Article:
Friday, August 27, 2010

Marching to the beat of your own

Farewells tend to be bittersweet occasions – the departing can be going home or to some exciting venture, while those left behind are left behind. But life being what it is, you’d have to be silly to not go out and try things, and take a few measured risks here and there – especially that once-in-a-lifetime opportunity, however freaky it seems. Never mind the naysayers and niggling doubts at the back of the mind – it’s your life to live.

The menu at Different Drummer, Glebe Point Road, Glebe
A farewell for a Glebe local was fittingly held at a local Glebe establishment, with a happy hour-and-a-half to console those being left behind. Different Drummer is rather well known for its generous happy hour, with plenty of people there in time to take full advantage of it.

There’s an upstairs which was closed off for a hen’s night, a spacious back section which was reserved for a couple of private functions; leaving the front bar which was fully populated, and a narrow-ish corridor with three tables that led into the back section. We crammed our group onto one small table, scooting in when people needed to pass through us and the group standing in the walkway.

Cocktails at the red lit bar
It’s a small, moody place lit in red hues with underground tones, and generally loud and lively with a packed crowd of stylish, mostly twenty- and thirty-somethings. The liveliest section was no doubt the bar, particularly about 20 minutes before the end of happy hour. The hatted bar staff were plentiful although they seemed to have rather consistent three-deep queues nonetheless – perhaps due to the extensive cocktail list and the 90 minutes worth of two-for-ones.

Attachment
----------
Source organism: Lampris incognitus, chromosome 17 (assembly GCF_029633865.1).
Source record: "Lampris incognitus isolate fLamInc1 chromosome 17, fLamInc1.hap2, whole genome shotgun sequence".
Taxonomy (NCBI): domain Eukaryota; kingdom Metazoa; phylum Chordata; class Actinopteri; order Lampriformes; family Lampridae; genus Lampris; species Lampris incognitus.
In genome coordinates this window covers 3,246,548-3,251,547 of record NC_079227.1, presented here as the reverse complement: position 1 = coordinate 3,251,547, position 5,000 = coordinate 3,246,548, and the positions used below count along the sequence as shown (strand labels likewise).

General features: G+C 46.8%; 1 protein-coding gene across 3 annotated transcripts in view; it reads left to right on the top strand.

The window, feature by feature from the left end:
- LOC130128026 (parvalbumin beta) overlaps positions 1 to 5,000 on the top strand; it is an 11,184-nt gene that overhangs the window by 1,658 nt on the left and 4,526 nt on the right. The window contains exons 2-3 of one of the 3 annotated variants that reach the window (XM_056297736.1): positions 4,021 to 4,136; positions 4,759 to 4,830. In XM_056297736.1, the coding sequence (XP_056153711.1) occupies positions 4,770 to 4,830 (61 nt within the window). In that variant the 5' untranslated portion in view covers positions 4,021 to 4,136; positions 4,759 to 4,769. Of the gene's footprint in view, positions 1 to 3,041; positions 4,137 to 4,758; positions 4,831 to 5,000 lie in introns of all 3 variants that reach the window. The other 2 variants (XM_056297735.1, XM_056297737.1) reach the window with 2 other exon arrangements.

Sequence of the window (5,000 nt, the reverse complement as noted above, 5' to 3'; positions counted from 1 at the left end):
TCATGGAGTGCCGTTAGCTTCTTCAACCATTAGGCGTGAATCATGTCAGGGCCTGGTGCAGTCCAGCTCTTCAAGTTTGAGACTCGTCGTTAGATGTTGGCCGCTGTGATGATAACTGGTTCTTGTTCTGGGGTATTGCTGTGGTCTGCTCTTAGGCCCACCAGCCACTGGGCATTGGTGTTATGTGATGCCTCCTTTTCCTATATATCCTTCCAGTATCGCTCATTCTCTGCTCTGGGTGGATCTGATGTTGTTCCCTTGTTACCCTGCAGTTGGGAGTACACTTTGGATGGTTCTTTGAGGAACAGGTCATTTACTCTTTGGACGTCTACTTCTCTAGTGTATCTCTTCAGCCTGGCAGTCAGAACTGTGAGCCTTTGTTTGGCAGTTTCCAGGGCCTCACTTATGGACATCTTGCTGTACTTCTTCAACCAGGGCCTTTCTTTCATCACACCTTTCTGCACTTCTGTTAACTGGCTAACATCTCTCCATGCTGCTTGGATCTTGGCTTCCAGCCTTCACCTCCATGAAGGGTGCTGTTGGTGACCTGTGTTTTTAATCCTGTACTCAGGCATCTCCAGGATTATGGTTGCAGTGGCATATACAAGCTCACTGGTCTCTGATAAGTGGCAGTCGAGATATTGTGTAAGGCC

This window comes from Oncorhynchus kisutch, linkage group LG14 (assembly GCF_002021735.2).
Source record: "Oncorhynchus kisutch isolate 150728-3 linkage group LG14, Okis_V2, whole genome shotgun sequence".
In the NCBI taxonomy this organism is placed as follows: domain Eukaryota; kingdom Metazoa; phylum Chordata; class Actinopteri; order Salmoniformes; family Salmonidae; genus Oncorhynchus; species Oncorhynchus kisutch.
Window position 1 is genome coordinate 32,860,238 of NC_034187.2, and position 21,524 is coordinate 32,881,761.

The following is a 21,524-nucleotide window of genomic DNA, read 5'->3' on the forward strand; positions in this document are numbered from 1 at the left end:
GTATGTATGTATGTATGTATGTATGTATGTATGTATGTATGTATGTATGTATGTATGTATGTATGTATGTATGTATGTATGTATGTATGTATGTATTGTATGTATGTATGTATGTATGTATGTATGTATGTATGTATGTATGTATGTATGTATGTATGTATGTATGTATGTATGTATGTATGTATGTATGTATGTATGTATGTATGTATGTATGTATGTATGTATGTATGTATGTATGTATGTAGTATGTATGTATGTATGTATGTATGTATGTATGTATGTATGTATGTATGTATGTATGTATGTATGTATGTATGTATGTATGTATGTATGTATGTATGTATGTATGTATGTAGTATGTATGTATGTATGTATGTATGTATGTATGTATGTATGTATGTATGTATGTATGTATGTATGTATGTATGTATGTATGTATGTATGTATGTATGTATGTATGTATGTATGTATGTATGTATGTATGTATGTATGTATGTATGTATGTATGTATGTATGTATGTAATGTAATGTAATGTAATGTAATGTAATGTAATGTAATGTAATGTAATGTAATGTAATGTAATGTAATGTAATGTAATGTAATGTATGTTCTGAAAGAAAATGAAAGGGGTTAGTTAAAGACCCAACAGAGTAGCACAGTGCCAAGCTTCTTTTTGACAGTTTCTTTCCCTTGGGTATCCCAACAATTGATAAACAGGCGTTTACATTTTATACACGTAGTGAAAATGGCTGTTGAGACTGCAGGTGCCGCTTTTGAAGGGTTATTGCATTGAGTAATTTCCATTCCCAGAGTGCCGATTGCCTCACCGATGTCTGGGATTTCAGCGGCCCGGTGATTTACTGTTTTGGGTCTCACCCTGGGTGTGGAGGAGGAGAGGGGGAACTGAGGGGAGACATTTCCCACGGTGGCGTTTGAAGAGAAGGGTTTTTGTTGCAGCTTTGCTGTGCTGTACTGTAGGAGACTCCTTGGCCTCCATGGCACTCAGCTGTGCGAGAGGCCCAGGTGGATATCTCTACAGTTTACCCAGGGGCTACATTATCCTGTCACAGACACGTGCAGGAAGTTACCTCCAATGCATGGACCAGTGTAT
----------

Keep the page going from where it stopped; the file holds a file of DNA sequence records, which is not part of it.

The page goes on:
Poolside Punch No. 4 cocktail
I start on the light sounding Frapple – vodka, Frangelico, apple and lemon juices – although the Frangelico was noticeably absent. A martini glass of apple juice later, it was later found in the Poolside Punch No.4 – white rum, Frangelico, mango juice and fruit garnishes – although both cocktails lacked a real ‘yum’ factor.

A glance at the time and it’s amazing how quickly 60 minutes passes by in the company of good friends, chatter and two-for-one cocktails. We’re down to our last 30 minutes (including wait at the bar) of happy hour, and the scrum at the bar starts to get slightly frantic. I hear cries of “20 mojitos”, but think our little group of five didn’t do all too badly as the minutes ticked down to 7.30pm.

Happy hour madness
Ferrying drinks back to our corridor table wasn’t too difficult, but talking and manoeuvring around a table of ten cocktails wasn’t the easiest feat, let alone clinking glasses above them all.

The Bloody Mary proves a winner, especially for the Bloody Mary virgins as the savoury combination of tomato juice, Tabasco sauce and pepper stand out from the general sweetness of the other drinks. The Moscow mule is light on ginger and lime flavour; the Ginger and Apple Cooler better for flavour and much like a soft drink; the Passionfruit Collins a girly favourite and the Caipirinha – untasted by me, actually.

Suffice to say, the drinks sustained us for a while longer, until the munchies kicked in. Luckily we’re rather prepared, as Different Drummer is both a cocktail and tapas bar. We elected the ‘Large Tapas Selection’ which offers a choice of six dishes from the tapas menu for $60.

Crumbed camembert, flash fried, served with water crackers and cranberry
The crumbed camembert is an automatic choice for our table of cheese fiends – a small crumbed wheel served with crackers, mixed leaf side and a sweet cranberry sauce. Whether it was the cool weather (although it was quite warm inside) or the camembert sitting a while, the insides weren’t as molten and oozey as I was hoping for, and thus not the full cheesy experience; although this could also have been on the part of the restaurant not serving dangerous, potentially scalding foods.